Normalization of relative peptide ratios derived from in-gel digests: Applications to protein variant analysis at the peptide level

H. Robert Bergen, David C. Muddiman, John F. O'Brien, James D. Hoyer

Research output: Contribution to journalArticle

3 Scopus citations

Abstract

The ability to detect protein variants and post-translational modifications by mass spectrometry has become increasingly important. Unfortunately, the ability to detect variants in large intact proteins (>80 000 Da) is limited. Even in the analysis of smaller proteins, algorithms are required to determine the presence of a 2 Da mass shift in an intact 13 kDa protein because the isotopic distribution of the multiply charged ions of the variant overlaps the wild-type distribution. Fortunately, most modern instruments are capable of detecting variants in tryptic peptides derived from intact proteins. If a single common variant protein is known, the presence of a variant tryptic peptide can be easily demonstrated. A more difficult issue is the case where a multiplicity of peptides with multiple amino acid substitutions can be associated with pathology. In these cases a decrease in the relative amount of a variant peptide relative to other internal tryptic fragments would be diagnostic. However, the variability associated with the analysis of in-gel or solution digests of proteins, related to efficiencies in digestion, extraction and ionization, confounds variant analysis at the peptide level. A strategy was developed to normalize for this variability by utilizing multiple isotopically labeled internal standards for multiple peptides derived from the same protein. Erythrocyte spectrin from 36 normal and 25 abnormal osmotic fragility samples was analyzed as a test case. Three isotopically labeled target peptides comprising the α/β-spectrin self-association sites were added to purified digested α-spectrin. The utilization of multiple internal standards demonstrates the capability to normalize for sample variability due to ionization efficiency, solvent effects, digestion and extraction efficiency.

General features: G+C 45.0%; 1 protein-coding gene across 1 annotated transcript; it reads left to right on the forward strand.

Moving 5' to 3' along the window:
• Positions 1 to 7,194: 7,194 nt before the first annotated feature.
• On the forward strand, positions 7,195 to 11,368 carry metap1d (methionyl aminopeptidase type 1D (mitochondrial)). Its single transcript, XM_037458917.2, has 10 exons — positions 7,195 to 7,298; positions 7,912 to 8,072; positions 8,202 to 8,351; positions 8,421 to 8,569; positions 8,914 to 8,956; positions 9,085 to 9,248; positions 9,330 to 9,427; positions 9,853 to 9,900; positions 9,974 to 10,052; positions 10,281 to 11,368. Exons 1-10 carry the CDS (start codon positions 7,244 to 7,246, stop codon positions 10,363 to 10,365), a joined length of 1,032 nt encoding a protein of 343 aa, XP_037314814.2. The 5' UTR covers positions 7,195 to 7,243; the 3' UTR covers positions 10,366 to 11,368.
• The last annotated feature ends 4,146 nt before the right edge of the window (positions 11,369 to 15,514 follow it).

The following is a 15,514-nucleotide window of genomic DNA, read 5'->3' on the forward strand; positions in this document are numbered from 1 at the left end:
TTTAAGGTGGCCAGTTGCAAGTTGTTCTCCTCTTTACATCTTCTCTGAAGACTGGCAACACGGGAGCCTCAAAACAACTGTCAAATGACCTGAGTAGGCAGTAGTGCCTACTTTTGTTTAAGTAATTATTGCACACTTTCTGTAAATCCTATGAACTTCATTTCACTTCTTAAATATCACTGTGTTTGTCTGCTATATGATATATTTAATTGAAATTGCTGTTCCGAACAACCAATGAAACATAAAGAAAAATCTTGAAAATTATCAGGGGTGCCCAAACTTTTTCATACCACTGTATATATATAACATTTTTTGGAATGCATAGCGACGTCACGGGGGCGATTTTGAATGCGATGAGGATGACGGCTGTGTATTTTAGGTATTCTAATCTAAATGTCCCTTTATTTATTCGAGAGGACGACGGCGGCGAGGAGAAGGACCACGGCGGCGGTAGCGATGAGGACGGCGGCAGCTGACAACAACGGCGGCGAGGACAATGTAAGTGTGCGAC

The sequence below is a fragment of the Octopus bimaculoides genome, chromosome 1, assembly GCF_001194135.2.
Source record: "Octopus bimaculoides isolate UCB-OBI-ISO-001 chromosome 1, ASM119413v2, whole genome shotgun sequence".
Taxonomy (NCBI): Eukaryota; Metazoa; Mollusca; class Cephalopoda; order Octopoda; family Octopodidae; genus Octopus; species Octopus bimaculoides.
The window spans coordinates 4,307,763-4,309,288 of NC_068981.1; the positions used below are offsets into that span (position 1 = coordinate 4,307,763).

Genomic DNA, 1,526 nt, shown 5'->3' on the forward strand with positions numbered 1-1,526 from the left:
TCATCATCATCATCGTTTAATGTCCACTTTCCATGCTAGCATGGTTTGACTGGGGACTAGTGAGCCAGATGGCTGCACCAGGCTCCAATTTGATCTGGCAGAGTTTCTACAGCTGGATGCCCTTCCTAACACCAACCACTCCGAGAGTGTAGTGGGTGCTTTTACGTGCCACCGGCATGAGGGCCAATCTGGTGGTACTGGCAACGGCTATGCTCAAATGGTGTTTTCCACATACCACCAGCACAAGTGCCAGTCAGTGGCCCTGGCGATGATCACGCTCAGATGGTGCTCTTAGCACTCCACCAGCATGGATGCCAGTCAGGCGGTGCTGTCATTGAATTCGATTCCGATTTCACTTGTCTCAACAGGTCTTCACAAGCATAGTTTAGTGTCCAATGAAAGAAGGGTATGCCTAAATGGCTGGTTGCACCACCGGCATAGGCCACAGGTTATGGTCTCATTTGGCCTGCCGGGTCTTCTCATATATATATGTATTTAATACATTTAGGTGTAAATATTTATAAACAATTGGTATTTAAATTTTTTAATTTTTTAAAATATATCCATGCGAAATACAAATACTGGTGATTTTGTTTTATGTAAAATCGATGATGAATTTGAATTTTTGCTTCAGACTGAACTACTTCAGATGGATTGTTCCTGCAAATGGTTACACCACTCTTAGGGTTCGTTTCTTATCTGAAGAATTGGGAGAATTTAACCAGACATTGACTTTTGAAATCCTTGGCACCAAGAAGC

Original languageEnglish (US)
Pages (from-to)2871-2877
Number of pages7
JournalRapid Communications in Mass Spectrometry
Volume19
Issue number19
DOIs
StatePublished - Oct 7 2005

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ASJC Scopus subject areas

  • Analytical Chemistry
  • Spectroscopy
  • Organic Chemistry

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